I am trying to render a very simple scene by loading various parameters from a file (MLC.txt)

When compiling I receive the following error

main.cpp: In function ‘void renderScene()’:
main.cpp:77: error: ‘pBeam’ was not declared in this scope

H

Edited 6 Years Ago by bobsta: n/a

Attachments
#ifndef BEAM_H_
#define BEAM_H_

class Beam{
public:
  float *leafBoundary,*leafPosition,parkedPosition;
  int leafPairs;
  Beam();
  Beam(char *file);
  void setLeafBoundaries(char *lBoundary, int pairs);
  void setLeafPositions(char *lPos, int pairs);
  void setLeafPairs(char *lPairs);
  void setParkedPosition(char *PP);
  void renderCrossHair();
  void renderMLC();
  
  ~Beam();
};

#endif /* BEAM_H_ */
40
-80\-76\-72\-68\-64\-60\-56\-52\-48\-44\-40\-36\-32\-28\-24\-20\-16\-12\-8\-4\0\4\8\12\16\20\24\28\32\36\40\44\48\52\56\60\64\68\72\76\80
110\110\110\110\110\110\110\110\110\110\110\-4\-15\-18\-17\-15\-19\-16\-24\-23\-22\-20\-20\-22\-23\-24\-27\-29\-28\-29\-27\110\110\110\110\110\110\110\110\110\110\110\110\110\110\110\110\110\110\110\110\27\31\26\15\22\27\29\32\34\33\29\43\44\48\48\51\54\57\13\10\110\110\110\110\110\110\110\110\110
110

Somehow the last paragraph of my post was lost ...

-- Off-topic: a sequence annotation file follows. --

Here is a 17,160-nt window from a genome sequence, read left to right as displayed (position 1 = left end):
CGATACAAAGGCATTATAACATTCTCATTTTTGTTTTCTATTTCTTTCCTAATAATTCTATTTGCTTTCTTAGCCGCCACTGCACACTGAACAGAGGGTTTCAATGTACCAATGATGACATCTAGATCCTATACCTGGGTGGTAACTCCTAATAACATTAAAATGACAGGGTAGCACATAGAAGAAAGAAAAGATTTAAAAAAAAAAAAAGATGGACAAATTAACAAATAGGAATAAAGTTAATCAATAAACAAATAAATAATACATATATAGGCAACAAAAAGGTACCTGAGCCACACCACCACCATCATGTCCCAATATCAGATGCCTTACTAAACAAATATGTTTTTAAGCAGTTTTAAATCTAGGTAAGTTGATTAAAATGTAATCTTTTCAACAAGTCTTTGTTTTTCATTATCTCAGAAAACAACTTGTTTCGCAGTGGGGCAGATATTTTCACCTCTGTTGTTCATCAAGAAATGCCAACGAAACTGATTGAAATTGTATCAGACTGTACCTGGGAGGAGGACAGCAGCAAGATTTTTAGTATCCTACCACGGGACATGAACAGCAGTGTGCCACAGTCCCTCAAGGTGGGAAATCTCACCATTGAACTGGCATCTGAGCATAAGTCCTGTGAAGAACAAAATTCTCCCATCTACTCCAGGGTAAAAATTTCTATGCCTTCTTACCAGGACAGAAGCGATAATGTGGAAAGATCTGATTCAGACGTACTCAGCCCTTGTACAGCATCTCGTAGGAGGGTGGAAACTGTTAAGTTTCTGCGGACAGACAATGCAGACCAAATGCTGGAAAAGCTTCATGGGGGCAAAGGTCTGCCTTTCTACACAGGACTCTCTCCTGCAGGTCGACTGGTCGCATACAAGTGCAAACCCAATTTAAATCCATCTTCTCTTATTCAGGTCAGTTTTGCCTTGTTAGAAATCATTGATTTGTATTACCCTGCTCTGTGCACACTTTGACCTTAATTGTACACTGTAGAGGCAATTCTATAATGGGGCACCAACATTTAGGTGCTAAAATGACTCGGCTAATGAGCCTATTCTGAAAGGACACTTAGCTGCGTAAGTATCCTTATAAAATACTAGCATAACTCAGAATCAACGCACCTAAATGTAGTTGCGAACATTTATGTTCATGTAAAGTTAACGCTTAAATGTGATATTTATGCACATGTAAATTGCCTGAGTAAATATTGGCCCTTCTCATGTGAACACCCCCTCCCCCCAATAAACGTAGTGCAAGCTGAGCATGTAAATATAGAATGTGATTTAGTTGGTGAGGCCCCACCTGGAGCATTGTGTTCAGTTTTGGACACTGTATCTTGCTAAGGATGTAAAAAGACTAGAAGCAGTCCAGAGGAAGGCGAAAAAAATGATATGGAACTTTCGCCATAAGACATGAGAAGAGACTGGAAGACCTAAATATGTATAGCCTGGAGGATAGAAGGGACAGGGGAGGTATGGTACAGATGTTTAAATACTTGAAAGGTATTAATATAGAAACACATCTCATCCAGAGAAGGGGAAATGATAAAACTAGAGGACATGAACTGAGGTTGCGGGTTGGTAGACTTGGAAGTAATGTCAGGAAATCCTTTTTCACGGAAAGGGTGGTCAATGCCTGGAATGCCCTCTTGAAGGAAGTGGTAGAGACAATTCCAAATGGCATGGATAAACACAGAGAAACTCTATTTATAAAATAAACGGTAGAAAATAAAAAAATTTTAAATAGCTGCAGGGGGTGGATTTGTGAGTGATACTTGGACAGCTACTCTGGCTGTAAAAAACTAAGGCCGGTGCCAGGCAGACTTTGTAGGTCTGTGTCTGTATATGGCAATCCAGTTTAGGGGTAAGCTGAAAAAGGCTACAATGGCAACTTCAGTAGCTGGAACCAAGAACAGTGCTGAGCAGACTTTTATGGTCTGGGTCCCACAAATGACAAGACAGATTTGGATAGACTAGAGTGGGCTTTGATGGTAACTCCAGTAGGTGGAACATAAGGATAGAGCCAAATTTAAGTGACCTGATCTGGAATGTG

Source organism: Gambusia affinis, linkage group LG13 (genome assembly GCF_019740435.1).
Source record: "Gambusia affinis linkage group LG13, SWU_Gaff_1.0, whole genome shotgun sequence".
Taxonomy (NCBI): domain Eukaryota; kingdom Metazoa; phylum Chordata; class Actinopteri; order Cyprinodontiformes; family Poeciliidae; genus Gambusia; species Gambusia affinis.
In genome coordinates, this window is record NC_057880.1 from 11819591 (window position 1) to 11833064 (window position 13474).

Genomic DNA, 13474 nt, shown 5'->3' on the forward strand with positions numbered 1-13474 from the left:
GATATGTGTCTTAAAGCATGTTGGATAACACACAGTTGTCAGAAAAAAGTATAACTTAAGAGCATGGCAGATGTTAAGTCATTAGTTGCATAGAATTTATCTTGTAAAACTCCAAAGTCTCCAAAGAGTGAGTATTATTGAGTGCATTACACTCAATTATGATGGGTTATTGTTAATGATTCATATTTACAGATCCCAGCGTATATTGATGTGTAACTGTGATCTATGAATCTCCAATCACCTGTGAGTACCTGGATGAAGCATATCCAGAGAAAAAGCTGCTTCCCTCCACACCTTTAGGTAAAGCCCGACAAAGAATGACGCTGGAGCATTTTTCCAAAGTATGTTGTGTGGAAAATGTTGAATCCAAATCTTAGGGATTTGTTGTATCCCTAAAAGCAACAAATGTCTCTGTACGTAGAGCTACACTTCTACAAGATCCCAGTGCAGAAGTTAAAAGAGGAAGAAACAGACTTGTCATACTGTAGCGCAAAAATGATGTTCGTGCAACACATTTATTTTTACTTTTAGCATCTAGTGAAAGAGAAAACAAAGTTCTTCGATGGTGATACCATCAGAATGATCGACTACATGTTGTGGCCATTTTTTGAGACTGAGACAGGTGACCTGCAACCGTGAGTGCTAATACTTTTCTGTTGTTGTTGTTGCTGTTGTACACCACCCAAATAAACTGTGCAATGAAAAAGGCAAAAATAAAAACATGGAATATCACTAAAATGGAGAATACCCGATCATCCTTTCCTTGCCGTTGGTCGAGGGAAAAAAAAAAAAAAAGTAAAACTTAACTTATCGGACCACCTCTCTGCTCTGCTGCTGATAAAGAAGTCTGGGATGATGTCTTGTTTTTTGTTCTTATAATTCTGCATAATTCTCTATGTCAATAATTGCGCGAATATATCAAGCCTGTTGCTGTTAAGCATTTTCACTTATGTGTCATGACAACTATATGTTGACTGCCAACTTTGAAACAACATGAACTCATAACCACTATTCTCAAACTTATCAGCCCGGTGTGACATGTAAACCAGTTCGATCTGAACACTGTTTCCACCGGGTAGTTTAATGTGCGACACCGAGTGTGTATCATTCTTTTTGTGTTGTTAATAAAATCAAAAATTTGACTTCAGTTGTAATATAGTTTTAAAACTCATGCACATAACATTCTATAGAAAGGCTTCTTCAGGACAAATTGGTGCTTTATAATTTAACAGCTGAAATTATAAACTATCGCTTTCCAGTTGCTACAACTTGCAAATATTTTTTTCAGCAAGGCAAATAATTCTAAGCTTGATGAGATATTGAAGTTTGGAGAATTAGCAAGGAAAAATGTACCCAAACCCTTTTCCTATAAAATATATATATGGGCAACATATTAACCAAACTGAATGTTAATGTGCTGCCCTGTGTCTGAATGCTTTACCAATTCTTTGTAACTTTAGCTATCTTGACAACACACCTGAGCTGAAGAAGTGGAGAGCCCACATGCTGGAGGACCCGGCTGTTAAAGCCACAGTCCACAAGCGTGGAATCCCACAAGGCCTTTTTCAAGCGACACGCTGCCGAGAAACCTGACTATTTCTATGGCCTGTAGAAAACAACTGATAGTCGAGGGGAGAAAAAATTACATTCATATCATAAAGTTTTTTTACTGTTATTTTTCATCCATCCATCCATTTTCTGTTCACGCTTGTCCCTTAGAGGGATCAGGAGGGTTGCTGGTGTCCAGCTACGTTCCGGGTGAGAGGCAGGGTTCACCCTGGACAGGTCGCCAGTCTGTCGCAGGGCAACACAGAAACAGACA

If I add the line Beam *pBeam into the void renderScene() function then a window appears but nothing is shown. I inserted a comment line to print the coordinates to a terminal ,which does not appear

Edited 6 Years Ago by bobsta: typo

Somehow the last paragraph of my post was lost ...

If I add the line Beam *pBeam into the void renderScene() function then a window appears but nothing is shown. I inserted a comment line to print the coordinates to a terminal ,which does not appear

Lets see your main.cpp file and the rest of what you have because I'm pretty sure you are not declaring "beam" correctly.

Lets see your main.cpp file and the rest of what you have because I'm pretty sure you are not declaring "beam" correctly.

good point - see attachment

Thanks in advance

Attachments
#include <qapplication.h>
#include "metric_conversion.h"

int main( int argc, char ** argv )
{
    QApplication a( argc, argv );
    Metric_Conversion w;
    w.show();
    a.connect( &a, SIGNAL( lastWindowClosed() ), &a, SLOT( quit() ) );
    return a.exec();
}

Pretty sure that is the wrong main.cpp you linked.

okay now I've got it right - phew!

Attachments
#include <cstdlib>
#include <GL/glut.h>
#include <iostream>
#include<cstdio>
#include <ctype.h>
#include <cmath>
#include <ctime>
#include <cstring>
#include <fstream>
#include <cassert>
#include "Beam.h"

using namespace std;


// Prototypes
int main(int argc, char * argv[]);
void init();
void handleKeypress(unsigned char key, int x, int y);
void initRendering();
void handleResize(int w, int h);
void renderScene();

//Called when a key is pressed
void handleKeypress(unsigned char key, int x, int y) {
	switch (key) {
		case 27: //Escape key
			exit(0);
	}
}

//Initializes 3D rendering
void initRendering() {
	glEnable(GL_DEPTH_TEST);
	glEnable(GL_COLOR_MATERIAL);

}

//Called when the window is resized
void handleResize(int w, int h) {
	glViewport(0, 0, w, h);
	glMatrixMode(GL_PROJECTION);
	glLoadIdentity();
	gluPerspective(9.148, (double)w / (double)h, 800.0, 1500.0);
}

void init(){
  glClearColor(0.0,0.0,0.0,1.0);